Revisiting Compliance: Sunset on an EPCRS Correction Method

Most of the concentration in the employee benefits world over the past year or so has been dedicated to getting up to speed on newly passed legislation, much of it COVID related, and all of the subsequently issued administrative guidance. But with all of the changes that have occurred in that time, compliance issues and corrections have remained a constant. Operational errors in a retirement plan are common under normal circumstances, and it’s even more likely that errors have occurred during the chaos of this past year. It is therefore more crucial now than ever to have measures in place to find mistakes and to know how to make the necessary corrections when the mistakes are found.

The IRS’s correction program for retirement plans (referred to as EPCRS) provides guidance and makes it easier for plan sponsors to correct certain plan errors. One common error that can arise during the administration of a 401(k) plan is the improper exclusion of an employee from making elective deferrals for a period of time. The general correction procedures for an elective deferral failure require the employer to make a contribution equal to 50% of the employee’s missed deferral. There are exceptions to the general rule that can reduce the contribution to 25% of the missed deferral if corrected within a 2-year window or 0% if corrected within a 3-month window (see this blog post for more details).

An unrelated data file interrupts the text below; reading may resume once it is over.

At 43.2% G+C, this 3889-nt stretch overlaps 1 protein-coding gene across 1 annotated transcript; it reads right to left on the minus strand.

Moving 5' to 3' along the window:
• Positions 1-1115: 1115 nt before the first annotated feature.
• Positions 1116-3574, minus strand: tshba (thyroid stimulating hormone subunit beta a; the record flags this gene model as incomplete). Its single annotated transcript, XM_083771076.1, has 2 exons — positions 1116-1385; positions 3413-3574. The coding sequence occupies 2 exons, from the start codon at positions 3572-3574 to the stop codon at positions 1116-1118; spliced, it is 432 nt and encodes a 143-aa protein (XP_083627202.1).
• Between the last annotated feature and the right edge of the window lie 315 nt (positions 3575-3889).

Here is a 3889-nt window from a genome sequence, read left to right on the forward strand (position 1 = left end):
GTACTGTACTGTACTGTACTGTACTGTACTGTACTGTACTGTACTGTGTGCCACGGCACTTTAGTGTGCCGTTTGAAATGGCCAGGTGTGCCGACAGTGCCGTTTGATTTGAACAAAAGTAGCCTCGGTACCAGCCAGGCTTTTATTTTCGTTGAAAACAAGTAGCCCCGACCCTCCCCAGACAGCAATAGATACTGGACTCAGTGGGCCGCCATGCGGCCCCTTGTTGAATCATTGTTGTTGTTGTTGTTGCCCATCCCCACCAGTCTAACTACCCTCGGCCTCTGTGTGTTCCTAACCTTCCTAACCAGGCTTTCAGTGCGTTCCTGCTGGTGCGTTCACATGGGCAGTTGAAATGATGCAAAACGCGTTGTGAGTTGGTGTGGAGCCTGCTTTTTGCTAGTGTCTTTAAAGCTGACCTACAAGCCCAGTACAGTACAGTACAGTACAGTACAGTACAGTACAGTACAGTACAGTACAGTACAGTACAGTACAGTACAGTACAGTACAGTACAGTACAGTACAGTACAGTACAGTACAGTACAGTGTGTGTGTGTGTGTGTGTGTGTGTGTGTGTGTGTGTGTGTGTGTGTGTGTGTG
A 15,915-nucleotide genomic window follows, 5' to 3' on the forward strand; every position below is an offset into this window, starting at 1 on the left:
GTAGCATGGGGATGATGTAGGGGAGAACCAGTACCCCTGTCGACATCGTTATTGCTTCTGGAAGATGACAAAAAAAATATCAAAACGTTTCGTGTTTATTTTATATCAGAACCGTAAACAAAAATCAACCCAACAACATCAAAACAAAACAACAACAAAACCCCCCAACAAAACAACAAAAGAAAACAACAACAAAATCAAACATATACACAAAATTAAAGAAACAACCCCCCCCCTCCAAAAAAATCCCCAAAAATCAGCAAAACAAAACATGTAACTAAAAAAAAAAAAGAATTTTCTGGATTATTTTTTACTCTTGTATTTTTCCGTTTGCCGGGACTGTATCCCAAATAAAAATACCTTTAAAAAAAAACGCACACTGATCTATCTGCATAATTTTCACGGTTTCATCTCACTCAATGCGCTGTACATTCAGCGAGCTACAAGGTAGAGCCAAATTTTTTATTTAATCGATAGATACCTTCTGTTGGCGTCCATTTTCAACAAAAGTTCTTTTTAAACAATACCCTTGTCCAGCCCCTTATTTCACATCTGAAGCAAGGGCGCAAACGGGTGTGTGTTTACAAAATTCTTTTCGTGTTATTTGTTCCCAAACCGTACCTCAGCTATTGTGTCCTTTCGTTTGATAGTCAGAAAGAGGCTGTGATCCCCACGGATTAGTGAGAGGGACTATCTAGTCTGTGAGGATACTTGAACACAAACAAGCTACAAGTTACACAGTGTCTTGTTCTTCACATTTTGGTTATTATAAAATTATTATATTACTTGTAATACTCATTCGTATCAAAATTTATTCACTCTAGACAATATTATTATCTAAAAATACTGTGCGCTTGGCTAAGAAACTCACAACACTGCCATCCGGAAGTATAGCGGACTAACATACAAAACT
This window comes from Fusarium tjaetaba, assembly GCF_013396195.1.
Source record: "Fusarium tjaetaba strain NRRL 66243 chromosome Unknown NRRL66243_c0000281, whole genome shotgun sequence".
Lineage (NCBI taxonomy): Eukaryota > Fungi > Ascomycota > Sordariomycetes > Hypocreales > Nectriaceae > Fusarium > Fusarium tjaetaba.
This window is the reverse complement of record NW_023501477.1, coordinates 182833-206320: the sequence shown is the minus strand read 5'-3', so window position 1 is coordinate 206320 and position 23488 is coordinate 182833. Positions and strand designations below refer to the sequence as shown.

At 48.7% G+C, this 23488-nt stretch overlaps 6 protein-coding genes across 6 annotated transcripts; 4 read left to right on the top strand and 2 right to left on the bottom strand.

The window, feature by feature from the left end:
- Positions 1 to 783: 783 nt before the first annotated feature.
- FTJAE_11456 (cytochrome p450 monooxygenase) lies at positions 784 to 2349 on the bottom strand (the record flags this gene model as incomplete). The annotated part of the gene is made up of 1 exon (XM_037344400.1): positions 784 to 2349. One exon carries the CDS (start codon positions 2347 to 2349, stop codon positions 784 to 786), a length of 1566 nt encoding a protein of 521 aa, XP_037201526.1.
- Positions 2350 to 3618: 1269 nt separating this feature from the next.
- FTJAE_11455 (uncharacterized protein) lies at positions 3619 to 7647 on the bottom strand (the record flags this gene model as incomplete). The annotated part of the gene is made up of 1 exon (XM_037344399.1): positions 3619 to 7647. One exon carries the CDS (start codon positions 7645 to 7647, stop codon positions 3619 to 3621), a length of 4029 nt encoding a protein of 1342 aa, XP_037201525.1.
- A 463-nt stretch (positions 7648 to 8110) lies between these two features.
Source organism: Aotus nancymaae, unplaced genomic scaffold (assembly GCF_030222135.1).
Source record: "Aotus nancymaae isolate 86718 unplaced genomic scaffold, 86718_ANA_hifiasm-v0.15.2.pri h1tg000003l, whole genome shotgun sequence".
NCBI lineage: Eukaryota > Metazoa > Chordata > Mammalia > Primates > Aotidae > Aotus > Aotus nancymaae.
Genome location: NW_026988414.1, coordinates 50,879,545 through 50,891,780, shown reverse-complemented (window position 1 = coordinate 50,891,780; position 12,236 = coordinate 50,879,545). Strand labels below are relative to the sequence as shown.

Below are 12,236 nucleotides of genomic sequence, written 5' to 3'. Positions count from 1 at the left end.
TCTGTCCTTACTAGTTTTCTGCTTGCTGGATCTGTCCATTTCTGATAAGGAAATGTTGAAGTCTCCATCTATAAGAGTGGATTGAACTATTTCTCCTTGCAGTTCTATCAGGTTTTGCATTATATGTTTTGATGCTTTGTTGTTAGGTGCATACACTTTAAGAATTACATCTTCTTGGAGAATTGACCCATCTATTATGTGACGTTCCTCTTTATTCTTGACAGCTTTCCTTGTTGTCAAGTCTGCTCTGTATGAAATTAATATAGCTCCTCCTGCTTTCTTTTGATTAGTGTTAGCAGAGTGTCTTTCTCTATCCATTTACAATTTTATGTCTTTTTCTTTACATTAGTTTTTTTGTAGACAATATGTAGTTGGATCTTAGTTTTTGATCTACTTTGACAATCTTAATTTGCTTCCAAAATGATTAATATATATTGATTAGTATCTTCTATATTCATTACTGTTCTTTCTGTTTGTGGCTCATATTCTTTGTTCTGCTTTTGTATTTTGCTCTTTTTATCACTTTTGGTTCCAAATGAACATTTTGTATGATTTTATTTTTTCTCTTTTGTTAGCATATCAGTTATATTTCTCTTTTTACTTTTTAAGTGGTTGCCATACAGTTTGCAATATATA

In addition to the 3-month and 2-year correction methods, an additional exception, applicable only to plans with an automatic contribution feature, permitted an employer to reduce corrective contributions to 0% if the failure did not extend beyond the end of: (1) nine and a half months after the end of the plan year in which the automatic contribution or increase should have occurred, or (2) the last day of the month following the month in which the participant advises the sponsor of the problem. This exception generally extended the period a plan could correct a deferral failure without making a contribution for a missed deferral from 3 months after the failure to nine and a half months after the end of the plan year in which the error occurred.

Unfortunately, the auto-deferral correction method under EPCRS is no longer available. The provision was only applicable for errors that occurred prior to January 1, 2021. Plan sponsors of plans with automatic contributions features might have become comfortable under the prior rule, so it is critical that they are cognizant of this sunset provision. These plan sponsors now must be quicker to recognize and fix errors to avoid having to make corrective contributions for missed deferrals. The IRS has given no indication that the exception will be renewed, but it is something to monitor and we will provide any updates as they become available.

Should you discover a plan error, any of Graydon’s employee benefits attorneys are able to assist.